Campaigners have said the “clock is ticking” on an environmental disaster in the Arctic, after oil giant Gazprom announced the first commercial production from the oil platform now famous as the site of the ‘Arctic 30’ protests.
The Russian state owned company, one of the largest natural gas extractors in the world, announced that it has extracted a quantity of commercial oil from the Arctic drilling platform Prirazlomnaya, which was the platform boarded by Greenpeace activists in September.
The 28 activists and two journalists were arrested on charges of piracy, but the charges were subsequently varied to hooliganism and the ‘Arctic 30’, as they became known, were eventually pardoned after pressure from a worldwide campaign demanded their release.
In a statement, Gazprom said that the extraction of oil from the Pechora Sea marks the first Russian-led resource development project in the Arctic region.
But Faiza Oulahsen, one of the Arctic 30, said that it was a “dark day” for the Arctic.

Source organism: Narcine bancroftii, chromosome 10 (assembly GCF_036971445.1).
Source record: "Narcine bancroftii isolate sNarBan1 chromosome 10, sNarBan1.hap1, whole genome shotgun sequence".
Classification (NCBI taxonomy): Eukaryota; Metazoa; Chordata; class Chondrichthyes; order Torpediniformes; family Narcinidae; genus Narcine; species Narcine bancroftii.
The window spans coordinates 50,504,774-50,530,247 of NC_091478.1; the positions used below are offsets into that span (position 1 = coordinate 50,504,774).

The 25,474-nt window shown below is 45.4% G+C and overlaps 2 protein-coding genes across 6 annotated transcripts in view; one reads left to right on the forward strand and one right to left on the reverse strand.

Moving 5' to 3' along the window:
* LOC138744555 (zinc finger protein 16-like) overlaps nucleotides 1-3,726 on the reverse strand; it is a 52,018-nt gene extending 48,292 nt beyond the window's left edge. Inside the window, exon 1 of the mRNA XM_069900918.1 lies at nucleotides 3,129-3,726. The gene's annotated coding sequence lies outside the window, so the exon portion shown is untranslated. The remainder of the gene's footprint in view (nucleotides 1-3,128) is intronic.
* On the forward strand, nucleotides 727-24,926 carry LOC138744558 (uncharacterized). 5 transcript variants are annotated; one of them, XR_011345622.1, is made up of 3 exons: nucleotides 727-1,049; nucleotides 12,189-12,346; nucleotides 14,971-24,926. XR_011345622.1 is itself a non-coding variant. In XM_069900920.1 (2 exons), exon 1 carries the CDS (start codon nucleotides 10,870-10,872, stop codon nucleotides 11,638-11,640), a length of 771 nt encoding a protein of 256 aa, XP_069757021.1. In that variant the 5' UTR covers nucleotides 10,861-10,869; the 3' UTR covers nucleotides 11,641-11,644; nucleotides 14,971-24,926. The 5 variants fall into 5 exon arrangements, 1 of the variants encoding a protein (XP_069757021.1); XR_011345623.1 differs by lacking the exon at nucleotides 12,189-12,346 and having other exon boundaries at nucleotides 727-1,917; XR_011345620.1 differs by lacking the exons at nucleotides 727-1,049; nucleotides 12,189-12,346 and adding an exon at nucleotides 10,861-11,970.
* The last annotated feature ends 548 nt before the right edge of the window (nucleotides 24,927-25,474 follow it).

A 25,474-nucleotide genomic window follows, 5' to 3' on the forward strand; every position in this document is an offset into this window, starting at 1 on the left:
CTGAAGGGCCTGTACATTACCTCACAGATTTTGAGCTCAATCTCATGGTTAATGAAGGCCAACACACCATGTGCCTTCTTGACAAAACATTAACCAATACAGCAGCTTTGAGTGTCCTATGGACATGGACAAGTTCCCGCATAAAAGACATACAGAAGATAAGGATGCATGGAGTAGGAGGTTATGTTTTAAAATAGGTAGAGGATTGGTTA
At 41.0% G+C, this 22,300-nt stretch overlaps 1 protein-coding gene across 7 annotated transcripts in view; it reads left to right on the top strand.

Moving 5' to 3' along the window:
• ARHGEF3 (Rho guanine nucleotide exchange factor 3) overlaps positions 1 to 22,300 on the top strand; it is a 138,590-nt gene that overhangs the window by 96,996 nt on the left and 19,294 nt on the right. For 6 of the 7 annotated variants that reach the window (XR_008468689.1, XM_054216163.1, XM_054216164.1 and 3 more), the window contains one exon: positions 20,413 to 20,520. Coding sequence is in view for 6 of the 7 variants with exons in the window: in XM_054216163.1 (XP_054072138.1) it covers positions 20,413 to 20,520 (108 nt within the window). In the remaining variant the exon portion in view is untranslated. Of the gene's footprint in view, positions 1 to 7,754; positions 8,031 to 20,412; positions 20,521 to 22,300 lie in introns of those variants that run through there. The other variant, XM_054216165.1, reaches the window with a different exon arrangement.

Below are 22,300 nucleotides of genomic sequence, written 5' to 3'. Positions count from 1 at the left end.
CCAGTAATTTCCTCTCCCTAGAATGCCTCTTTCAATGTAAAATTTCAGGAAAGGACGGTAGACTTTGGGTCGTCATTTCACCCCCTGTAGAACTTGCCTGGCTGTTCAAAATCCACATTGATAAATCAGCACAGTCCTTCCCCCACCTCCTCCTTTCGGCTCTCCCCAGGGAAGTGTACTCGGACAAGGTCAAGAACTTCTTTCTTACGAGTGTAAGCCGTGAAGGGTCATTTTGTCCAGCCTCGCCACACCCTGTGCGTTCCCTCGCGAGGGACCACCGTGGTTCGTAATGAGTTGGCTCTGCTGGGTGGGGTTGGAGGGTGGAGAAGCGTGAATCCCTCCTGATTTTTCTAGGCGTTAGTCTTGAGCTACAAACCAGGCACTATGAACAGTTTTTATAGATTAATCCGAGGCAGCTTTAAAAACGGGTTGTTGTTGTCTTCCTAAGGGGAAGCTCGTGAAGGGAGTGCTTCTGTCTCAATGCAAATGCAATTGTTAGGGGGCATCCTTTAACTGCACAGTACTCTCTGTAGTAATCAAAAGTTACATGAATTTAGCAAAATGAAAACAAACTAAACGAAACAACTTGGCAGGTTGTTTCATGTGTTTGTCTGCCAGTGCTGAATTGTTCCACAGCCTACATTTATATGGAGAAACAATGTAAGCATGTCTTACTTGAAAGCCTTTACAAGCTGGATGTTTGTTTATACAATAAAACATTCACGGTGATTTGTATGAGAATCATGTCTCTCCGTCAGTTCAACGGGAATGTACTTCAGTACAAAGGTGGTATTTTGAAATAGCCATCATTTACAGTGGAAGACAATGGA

“Gazprom is the first company on Earth to pump oil from beneath icy Arctic waters and yet its safety record on land is appalling. It is impossible to trust them to drill safely in one of the most fragile and beautiful regions on Earth.”
Oulahsen added, “This is why I have spent the last two months of my life in jail, but I am just one of millions who oppose this reckless oil rush. We must stop this trickle of Arctic oil before it becomes a flood.”
Although the Russian project marked the first extraction within the region, the world’s superpowers have their sights set on the Arctic, with US president Barack Obama stepping up military strategy in a “diminishing” region.
Russian president Vladimir Putin also ordered an increase in military capacity within the area at the beginning of December.